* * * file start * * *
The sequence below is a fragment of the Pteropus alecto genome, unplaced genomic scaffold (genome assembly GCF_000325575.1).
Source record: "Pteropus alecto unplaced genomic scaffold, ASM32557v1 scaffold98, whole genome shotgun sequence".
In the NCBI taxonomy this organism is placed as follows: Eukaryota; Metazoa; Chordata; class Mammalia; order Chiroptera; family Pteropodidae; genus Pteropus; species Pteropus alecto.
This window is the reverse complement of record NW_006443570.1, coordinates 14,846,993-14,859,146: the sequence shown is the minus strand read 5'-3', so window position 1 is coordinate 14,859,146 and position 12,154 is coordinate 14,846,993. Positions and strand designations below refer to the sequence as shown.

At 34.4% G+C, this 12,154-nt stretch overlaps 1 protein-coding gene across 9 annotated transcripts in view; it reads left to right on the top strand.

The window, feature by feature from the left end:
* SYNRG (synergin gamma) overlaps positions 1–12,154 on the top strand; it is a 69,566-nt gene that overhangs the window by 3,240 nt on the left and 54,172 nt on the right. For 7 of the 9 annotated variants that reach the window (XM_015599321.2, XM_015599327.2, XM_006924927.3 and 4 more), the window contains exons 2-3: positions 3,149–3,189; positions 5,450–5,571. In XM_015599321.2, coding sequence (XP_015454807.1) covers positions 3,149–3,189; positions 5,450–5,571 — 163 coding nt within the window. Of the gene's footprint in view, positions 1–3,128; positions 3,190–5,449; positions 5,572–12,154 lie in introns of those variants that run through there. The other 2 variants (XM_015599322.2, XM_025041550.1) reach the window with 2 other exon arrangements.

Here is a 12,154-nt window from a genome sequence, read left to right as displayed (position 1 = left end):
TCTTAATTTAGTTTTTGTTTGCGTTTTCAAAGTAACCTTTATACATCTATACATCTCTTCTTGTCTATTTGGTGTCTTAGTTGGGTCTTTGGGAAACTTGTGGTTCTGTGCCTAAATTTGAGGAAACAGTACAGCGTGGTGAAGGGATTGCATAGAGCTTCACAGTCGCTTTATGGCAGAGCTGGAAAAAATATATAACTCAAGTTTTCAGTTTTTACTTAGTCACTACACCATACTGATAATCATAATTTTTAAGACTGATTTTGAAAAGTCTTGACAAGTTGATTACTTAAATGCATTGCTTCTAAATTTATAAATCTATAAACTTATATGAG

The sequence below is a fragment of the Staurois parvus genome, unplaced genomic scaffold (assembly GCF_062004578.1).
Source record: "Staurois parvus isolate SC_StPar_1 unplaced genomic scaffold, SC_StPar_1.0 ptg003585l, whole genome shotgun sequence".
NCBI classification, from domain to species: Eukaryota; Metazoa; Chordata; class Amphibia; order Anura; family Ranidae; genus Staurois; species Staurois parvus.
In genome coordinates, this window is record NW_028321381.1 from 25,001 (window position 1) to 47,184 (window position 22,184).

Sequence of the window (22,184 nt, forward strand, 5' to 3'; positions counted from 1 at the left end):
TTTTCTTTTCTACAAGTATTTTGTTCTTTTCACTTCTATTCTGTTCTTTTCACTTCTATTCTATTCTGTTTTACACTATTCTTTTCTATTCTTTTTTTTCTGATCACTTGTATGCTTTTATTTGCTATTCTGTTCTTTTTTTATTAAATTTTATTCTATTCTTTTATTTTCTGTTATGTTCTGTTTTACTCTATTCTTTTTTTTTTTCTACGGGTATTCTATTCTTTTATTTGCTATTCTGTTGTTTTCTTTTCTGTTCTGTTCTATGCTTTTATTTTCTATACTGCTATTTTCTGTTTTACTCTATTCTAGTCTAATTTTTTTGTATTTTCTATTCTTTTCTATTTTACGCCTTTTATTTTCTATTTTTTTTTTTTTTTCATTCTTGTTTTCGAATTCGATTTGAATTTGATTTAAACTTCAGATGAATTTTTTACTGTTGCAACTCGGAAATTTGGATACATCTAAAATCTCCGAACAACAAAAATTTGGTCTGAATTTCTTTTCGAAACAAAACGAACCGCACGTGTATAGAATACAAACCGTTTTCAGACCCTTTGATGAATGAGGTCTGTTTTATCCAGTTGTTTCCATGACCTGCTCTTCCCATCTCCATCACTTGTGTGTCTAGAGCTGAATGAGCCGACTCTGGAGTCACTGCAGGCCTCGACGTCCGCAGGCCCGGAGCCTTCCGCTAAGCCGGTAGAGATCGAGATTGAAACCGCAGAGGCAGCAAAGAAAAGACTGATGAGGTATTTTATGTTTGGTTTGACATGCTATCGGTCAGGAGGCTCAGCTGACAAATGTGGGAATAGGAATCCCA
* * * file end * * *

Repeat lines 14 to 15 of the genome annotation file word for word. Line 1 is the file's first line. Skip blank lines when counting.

Sequence of the window (22,184 nt, forward strand, 5' to 3'; positions counted from 1 at the left end):
TTTTCTTTTCTACAAGTATTTTGTTCTTTTCACTTCTATTCTGTTCTTTTCACTTCTATTCTATTCTGTTTTACACTATTCTTTTCTATTCTTTTTTTTCTGATCACTTGTATGCTTTTATTTGCTATTCTGTTCTTTTTTTATTAAATTTTATTCTATTCTTTTATTTTCTGTTATGTTCTGTTTTACTCTATTCTTTTTTTTTTTCTACGGGTATTCTATTCTTTTATTTGCTATTCTGTTGTTTTCTTTTCTGTTCTGTTCTATGCTTTTATTTTCTATACTGCTATTTTCTGTTTTACTCTATTCTAGTCTAATTTTTTTGTATTTTCTATTCTTTTCTATTTTACGCCTTTTATTTTCTATTTTTTTTTTTTTTTCATTCTTGTTTTCGAATTCGATTTGAATTTGATTTAAACTTCAGATGAATTTTTTACTGTTGCAACTCGGAAATTTGGATACATCTAAAATCTCCGAACAACAAAAATTTGGTCTGAATTTCTTTTCGAAACAAAACGAACCGCACGTGTATAGAATACAAACCGTTTTCAGACCCTTTGATGAATGAGGTCTGTTTTATCCAGTTGTTTCCATGACCTGCTCTTCCCATCTCCATCACTTGTGTGTCTAGAGCTGAATGAGCCGACTCTGGAGTCACTGCAGGCCTCGACGTCCGCAGGCCCGGAGCCTTCCGCTAAGCCGGTAGAGATCGAGATTGAAACCGCAGAGGCAGCAAAGAAAAGACTGATGAGGTATTTTATGTTTGGTTTGACATGCTATCGGTCAGGAGGCTCAGCTGACAAATGTGGGAATAGGAATCCCA